EGU General Assembly 2023
© Author(s) 2023. This work is distributed under
the Creative Commons Attribution 4.0 License.

There and back again: Combining hydrogen and strontium isotopes refines the trans-Saharan migratory patterns of the butterfly Vanessa cardui

Megan Reich1, Sana Ghouri1, Samantha Zabudsky1,2, Gerard Talavera3, and Clement Bataille2
Megan Reich et al.
  • 1University of Ottawa, Biology, Ottawa, Canada
  • 2University of Ottawa, Earth and Environmental Sciences, Ottawa, Canada
  • 3Institut Botànic de Barcelona (IBB), CSIC-Ajuntament de Barcelona, Barcelona, Spain

Migratory insects serve an important role to ecosystems and economies as they participate in the long-distance transfer of nutrients, pollen, and biomass. However, migratory insects are understudied, especially compared to birds and mammals, partially because traditional tracking techniques (e.g. mark-recapture, biologgers) are often ineffective for insects because insects are small, short-lived, and numerous. Thus, isotope geolocation has become an effective tool for studying dispersing insects. The painted lady butterfly (Vanessa cardui (L.)) is a virtually cosmopolitan species that was recently found to make regular, annual multi-generational migrations across the Sahara Desert. Previous work geolocating painted ladies with hydrogen isotopes has shown early spring migratory movements of painted ladies from sub-Saharan Africa to Mediterranean Europe and autumn movements to the sub-Sahara from Europe. However, these previous works using hydrogen isotopes were unable to offer refined estimates of natal origin due to the inherent limitations of the technique. Here, we update previous hydrogen isotope-based geographic assignment by (1) using an updated model of hydrogen isotope variations across the landscape (i.e., isoscape), (2) combining with strontium isotope-based geographic assignment, and (3) expanding the number of geolocated butterflies to include capture locations on both sides of the Sahara Desert across different years. Using this method, we spatially refine previous estimates of the natal origins of successful trans-Saharan migrants and estimate the distances that successful migrants travelled. Overall, this study demonstrates the advantages of combining hydrogen and strontium isotopes for the geographic assignment of migratory butterflies and further advances our understanding of long-distance insect migration.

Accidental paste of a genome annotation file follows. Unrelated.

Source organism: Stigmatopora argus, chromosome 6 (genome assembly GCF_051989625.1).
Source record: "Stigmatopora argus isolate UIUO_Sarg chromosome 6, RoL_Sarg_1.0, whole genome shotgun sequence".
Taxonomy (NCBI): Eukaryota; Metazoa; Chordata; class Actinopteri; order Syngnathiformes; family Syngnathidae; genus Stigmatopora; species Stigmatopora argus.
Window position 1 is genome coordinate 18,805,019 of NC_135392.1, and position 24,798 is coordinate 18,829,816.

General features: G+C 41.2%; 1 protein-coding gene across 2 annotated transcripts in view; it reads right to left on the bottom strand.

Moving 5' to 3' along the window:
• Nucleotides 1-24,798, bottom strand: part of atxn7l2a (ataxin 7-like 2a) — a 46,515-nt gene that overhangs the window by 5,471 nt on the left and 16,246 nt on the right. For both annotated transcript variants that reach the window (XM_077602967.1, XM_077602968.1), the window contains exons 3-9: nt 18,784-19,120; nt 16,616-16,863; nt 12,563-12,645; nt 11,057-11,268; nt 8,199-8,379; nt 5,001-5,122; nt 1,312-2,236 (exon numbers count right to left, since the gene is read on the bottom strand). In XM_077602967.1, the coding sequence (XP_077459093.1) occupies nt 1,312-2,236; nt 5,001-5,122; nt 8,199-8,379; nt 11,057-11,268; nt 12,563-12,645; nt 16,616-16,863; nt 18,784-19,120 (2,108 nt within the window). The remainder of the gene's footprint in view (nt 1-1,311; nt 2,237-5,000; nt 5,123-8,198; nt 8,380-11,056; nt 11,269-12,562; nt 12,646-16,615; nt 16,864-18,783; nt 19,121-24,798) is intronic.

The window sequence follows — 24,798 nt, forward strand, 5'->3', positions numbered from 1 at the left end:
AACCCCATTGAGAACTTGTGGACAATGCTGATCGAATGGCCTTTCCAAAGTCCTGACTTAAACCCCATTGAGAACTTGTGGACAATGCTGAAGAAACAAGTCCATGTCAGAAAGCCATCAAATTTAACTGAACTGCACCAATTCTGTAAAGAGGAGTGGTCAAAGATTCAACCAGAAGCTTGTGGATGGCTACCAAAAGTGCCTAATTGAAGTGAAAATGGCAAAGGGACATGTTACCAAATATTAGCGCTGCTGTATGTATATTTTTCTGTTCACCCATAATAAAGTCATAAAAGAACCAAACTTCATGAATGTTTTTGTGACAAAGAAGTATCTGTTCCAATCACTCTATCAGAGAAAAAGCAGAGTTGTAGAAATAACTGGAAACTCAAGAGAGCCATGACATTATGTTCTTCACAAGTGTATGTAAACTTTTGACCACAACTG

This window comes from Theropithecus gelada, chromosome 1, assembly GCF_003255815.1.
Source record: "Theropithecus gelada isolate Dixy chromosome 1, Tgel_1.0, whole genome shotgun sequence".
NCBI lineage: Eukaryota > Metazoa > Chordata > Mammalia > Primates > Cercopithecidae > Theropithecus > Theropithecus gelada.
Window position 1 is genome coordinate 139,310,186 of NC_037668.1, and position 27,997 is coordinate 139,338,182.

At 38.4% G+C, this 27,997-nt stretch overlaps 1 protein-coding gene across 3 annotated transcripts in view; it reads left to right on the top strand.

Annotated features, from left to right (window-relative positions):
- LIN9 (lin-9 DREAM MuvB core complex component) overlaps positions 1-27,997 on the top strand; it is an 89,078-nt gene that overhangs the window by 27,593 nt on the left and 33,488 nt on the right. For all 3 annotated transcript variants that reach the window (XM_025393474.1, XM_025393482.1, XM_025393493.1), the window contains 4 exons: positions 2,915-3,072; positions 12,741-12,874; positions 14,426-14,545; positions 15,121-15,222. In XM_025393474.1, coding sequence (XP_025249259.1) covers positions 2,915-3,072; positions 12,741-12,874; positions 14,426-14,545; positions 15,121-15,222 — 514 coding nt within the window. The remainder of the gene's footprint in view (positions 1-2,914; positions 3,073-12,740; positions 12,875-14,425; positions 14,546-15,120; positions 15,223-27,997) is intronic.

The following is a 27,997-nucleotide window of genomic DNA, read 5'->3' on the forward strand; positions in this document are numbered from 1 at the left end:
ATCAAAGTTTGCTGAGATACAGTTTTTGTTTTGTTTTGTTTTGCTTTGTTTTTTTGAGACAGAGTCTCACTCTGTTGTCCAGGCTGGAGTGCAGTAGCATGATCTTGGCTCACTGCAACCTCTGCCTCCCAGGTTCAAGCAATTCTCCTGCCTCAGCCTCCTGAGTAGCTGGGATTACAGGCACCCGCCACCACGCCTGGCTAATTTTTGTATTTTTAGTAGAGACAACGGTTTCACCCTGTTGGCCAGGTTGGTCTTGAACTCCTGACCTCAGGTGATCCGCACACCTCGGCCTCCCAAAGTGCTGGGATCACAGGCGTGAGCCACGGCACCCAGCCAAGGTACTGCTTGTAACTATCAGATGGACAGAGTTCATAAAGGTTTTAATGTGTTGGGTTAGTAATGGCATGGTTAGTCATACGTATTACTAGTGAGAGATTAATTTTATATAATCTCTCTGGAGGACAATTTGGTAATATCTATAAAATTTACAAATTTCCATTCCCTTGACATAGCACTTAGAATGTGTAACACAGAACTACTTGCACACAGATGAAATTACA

How to cite: Reich, M., Ghouri, S., Zabudsky, S., Talavera, G., and Bataille, C.: There and back again: Combining hydrogen and strontium isotopes refines the trans-Saharan migratory patterns of the butterfly Vanessa cardui, EGU General Assembly 2023, Vienna, Austria, 24–28 Apr 2023, EGU23-13891,, 2023.